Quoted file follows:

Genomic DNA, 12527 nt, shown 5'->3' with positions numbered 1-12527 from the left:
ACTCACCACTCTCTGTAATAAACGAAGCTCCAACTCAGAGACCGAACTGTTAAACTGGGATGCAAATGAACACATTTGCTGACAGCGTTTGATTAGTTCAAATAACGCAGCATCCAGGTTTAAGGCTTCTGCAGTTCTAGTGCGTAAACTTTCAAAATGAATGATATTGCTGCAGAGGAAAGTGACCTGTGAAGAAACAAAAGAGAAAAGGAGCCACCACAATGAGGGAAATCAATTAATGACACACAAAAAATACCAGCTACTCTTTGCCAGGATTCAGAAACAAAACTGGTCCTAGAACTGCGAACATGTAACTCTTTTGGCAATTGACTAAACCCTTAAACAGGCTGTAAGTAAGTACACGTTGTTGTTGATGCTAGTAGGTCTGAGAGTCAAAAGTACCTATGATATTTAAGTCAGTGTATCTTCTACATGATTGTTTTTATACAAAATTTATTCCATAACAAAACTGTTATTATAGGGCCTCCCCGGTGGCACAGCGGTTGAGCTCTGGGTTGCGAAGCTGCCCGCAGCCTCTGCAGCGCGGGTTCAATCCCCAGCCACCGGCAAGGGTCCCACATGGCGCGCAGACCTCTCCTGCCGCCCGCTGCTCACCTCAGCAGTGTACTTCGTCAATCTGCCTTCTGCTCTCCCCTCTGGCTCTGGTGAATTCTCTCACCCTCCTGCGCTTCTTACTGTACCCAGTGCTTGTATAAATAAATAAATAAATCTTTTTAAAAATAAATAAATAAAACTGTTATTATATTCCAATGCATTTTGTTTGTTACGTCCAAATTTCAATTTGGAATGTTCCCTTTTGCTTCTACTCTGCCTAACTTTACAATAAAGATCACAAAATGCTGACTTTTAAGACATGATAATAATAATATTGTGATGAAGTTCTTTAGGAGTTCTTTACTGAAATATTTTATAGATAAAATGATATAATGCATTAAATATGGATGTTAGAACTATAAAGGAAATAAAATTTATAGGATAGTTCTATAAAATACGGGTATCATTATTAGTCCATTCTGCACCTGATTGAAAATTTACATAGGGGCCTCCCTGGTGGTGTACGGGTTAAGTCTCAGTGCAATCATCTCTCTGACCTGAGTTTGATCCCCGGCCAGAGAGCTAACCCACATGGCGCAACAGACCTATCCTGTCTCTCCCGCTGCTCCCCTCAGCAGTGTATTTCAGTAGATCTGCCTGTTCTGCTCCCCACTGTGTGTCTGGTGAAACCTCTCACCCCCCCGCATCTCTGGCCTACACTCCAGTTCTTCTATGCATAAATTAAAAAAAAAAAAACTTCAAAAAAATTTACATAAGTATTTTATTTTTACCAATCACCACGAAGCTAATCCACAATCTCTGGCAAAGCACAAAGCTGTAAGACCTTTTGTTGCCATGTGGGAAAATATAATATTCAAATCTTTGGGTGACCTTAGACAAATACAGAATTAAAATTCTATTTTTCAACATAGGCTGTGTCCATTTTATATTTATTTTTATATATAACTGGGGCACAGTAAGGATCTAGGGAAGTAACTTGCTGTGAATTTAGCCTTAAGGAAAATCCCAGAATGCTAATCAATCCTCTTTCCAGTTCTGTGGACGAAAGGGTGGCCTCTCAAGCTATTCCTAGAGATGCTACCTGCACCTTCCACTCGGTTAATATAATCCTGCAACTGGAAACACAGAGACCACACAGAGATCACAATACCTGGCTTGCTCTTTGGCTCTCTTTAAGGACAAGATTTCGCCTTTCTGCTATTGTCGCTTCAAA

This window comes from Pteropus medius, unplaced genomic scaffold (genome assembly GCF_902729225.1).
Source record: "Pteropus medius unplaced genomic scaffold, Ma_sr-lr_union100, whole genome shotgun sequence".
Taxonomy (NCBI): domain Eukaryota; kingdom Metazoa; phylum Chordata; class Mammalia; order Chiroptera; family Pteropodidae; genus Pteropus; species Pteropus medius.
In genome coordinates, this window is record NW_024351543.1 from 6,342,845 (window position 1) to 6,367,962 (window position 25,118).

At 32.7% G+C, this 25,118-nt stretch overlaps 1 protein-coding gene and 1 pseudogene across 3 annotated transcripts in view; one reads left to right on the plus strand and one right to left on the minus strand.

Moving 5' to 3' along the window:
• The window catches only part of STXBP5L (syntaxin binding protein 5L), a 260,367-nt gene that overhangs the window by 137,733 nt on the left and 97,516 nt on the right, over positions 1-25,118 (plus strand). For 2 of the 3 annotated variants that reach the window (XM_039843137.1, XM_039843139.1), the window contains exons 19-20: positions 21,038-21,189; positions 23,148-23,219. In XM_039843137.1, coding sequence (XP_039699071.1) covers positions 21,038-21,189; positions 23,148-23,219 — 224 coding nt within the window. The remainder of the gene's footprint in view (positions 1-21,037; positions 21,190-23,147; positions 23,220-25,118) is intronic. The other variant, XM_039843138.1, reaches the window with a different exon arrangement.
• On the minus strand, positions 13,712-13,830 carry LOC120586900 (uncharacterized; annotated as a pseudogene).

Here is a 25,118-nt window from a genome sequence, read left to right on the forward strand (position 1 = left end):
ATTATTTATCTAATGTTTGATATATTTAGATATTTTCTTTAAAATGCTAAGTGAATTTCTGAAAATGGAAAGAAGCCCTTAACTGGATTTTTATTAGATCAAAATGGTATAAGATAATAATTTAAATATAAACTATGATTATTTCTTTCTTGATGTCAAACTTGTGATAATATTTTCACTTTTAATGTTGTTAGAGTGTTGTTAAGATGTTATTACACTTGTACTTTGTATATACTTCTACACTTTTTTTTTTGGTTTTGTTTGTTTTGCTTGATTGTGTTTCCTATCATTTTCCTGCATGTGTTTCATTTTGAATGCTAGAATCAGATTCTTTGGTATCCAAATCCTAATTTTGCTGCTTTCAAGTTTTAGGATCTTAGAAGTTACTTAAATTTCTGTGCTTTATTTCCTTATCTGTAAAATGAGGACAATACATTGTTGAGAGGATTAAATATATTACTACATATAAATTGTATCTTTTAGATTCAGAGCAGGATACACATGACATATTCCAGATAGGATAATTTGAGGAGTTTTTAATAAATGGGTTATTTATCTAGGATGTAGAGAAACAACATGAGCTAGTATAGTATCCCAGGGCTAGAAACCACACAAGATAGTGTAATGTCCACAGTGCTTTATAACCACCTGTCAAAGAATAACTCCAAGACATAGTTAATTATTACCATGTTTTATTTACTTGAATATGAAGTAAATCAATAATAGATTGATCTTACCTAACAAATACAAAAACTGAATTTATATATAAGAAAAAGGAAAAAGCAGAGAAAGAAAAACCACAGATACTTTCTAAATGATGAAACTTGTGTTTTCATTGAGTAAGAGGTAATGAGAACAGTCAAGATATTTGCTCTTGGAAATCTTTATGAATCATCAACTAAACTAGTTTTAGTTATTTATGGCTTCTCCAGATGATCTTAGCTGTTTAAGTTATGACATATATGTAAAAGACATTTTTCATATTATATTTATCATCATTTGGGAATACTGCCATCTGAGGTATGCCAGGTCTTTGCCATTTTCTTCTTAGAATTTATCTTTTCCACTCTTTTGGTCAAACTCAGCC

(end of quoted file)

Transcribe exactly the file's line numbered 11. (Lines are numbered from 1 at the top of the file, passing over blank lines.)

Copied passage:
Here is a 25,118-nt window from a genome sequence, read left to right on the forward strand (position 1 = left end):